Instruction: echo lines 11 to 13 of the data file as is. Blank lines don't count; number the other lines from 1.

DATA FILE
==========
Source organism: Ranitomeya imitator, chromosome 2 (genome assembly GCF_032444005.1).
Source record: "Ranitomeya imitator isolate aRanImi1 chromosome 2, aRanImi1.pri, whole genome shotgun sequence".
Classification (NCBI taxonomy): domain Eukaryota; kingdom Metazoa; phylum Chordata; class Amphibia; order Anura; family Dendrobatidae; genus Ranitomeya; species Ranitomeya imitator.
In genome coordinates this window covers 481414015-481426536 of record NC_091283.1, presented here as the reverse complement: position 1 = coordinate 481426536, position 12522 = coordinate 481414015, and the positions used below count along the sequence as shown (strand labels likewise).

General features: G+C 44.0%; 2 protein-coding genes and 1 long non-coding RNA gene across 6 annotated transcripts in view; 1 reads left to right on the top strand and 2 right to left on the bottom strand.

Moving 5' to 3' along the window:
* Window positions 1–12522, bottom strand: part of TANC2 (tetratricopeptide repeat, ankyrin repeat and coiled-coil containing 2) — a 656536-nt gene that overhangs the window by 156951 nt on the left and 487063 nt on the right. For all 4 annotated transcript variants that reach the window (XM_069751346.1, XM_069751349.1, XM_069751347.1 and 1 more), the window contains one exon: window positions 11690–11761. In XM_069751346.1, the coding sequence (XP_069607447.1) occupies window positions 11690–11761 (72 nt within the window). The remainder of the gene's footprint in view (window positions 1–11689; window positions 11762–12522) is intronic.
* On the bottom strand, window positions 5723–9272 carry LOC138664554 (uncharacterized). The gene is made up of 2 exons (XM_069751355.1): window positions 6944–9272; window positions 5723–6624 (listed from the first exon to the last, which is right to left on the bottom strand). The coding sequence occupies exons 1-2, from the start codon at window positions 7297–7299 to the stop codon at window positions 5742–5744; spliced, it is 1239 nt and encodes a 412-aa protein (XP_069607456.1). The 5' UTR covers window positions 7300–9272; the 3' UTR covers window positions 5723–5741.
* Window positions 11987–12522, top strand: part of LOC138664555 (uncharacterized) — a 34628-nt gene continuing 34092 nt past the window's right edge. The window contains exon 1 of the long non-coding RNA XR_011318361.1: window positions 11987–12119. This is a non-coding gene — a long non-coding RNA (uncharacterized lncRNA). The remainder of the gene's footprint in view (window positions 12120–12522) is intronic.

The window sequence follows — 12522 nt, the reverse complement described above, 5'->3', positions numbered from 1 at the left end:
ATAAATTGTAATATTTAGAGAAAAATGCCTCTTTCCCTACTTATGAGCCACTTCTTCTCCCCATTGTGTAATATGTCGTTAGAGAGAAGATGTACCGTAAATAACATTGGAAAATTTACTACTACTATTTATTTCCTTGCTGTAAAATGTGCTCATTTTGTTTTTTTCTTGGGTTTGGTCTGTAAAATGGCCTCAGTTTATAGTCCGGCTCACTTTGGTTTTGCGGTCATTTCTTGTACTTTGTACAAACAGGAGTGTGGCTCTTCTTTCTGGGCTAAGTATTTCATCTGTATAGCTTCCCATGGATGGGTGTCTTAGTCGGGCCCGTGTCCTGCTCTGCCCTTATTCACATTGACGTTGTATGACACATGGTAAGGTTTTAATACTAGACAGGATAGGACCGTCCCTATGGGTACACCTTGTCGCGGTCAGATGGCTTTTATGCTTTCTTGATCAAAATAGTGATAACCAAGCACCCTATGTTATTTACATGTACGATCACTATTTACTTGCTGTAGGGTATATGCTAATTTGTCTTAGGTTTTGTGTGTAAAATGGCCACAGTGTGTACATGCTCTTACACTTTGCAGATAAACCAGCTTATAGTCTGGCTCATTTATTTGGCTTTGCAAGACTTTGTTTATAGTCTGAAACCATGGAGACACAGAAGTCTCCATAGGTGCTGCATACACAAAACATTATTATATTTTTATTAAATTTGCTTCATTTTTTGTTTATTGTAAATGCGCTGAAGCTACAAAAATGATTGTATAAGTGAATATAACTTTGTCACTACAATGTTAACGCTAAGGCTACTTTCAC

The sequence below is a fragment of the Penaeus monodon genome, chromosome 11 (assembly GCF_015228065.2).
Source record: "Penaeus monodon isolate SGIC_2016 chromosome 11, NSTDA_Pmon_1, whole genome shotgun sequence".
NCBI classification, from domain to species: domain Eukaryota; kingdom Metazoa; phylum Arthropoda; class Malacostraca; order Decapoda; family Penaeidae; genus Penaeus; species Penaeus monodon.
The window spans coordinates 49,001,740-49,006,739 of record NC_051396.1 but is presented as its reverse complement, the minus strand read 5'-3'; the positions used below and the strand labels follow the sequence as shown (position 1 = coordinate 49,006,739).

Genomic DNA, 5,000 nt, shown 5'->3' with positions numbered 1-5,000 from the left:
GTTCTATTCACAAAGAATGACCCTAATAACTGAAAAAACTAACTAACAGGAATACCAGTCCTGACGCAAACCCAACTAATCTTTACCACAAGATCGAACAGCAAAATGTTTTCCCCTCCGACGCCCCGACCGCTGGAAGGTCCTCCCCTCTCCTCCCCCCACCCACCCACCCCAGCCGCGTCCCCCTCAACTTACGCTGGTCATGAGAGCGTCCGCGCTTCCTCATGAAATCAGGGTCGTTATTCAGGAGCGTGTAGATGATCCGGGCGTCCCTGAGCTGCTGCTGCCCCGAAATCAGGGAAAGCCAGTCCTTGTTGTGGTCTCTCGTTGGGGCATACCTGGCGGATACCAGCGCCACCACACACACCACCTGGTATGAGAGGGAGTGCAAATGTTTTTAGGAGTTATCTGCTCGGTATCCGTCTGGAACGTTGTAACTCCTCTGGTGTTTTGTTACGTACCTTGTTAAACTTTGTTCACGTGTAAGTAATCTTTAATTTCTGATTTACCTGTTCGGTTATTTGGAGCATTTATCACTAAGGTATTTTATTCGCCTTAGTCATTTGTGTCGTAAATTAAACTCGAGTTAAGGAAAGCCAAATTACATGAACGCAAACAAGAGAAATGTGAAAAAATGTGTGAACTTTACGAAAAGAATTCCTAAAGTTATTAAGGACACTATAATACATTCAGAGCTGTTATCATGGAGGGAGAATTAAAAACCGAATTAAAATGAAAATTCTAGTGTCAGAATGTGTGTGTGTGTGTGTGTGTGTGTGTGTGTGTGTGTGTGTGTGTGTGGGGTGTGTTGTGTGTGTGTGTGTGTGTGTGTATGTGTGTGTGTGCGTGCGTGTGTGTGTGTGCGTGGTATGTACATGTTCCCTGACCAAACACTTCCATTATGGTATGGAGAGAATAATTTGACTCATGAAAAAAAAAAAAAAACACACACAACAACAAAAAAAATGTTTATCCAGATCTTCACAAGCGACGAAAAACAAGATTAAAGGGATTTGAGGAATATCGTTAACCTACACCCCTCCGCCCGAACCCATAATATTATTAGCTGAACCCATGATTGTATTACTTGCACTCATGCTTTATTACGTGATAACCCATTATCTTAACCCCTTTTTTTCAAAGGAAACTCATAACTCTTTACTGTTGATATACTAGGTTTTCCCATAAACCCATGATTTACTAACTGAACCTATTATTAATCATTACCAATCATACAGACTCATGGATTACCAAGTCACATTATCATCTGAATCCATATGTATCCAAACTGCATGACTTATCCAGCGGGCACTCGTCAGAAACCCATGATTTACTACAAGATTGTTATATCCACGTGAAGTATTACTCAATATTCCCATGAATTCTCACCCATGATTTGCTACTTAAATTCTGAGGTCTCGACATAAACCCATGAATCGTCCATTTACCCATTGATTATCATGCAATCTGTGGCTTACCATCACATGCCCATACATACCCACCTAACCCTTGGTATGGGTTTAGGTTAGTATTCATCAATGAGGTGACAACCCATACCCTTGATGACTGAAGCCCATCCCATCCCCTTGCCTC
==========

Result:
ATAAATTGTAATATTTAGAGAAAAATGCCTCTTTCCCTACTTATGAGCCACTTCTTCTCCCCATTGTGTAATATGTCGTTAGAGAGAAGATGTACCGTAAATAACATTGGAAAATTTACTACTACTATTTATTTCCTTGCTGTAAAATGTGCTCATTTTGTTTTTTTCTTGGGTTTGGTCTGTAAAATGGCCTCAGTTTATAGTCCGGCTCACTTTGGTTTTGCGGTCATTTCTTGTACTTTGTACAAACAGGAGTGTGGCTCTTCTTTCTGGGCTAAGTATTTCATCTGTATAGCTTCCCATGGATGGGTGTCTTAGTCGGGCCCGTGTCCTGCTCTGCCCTTATTCACATTGACGTTGTATGACACATGGTAAGGTTTTAATACTAGACAGGATAGGACCGTCCCTATGGGTACACCTTGTCGCGGTCAGATGGCTTTTATGCTTTCTTGATCAAAATAGTGATAACCAAGCACCCTATGTTATTTACATGTACGATCACTATTTACTTGCTGTAGGGTATATGCTAATTTGTCTTAGGTTTTGTGTGTAAAATGGCCACAGTGTGTACATGCTCTTACACTTTGCAGATAAACCAGCTTATAGTCTGGCTCATTTATTTGGCTTTGCAAGACTTTGTTTATAGTCTGAAACCATGGAGACACAGAAGTCTCCATAGGTGCTGCATACACAAAACATTATTATATTTTTATTAAATTTGCTTCATTTTTTGTTTATTGTAAATGCGCTGAAGCTACAAAAATGATTGTATAAGTGAATATAACTTTGTCACTACAATGTTAACGCTAAGGCTACTTTCAC

The sequence below is a fragment of the Penaeus monodon genome, chromosome 11 (assembly GCF_015228065.2).
Source record: "Penaeus monodon isolate SGIC_2016 chromosome 11, NSTDA_Pmon_1, whole genome shotgun sequence".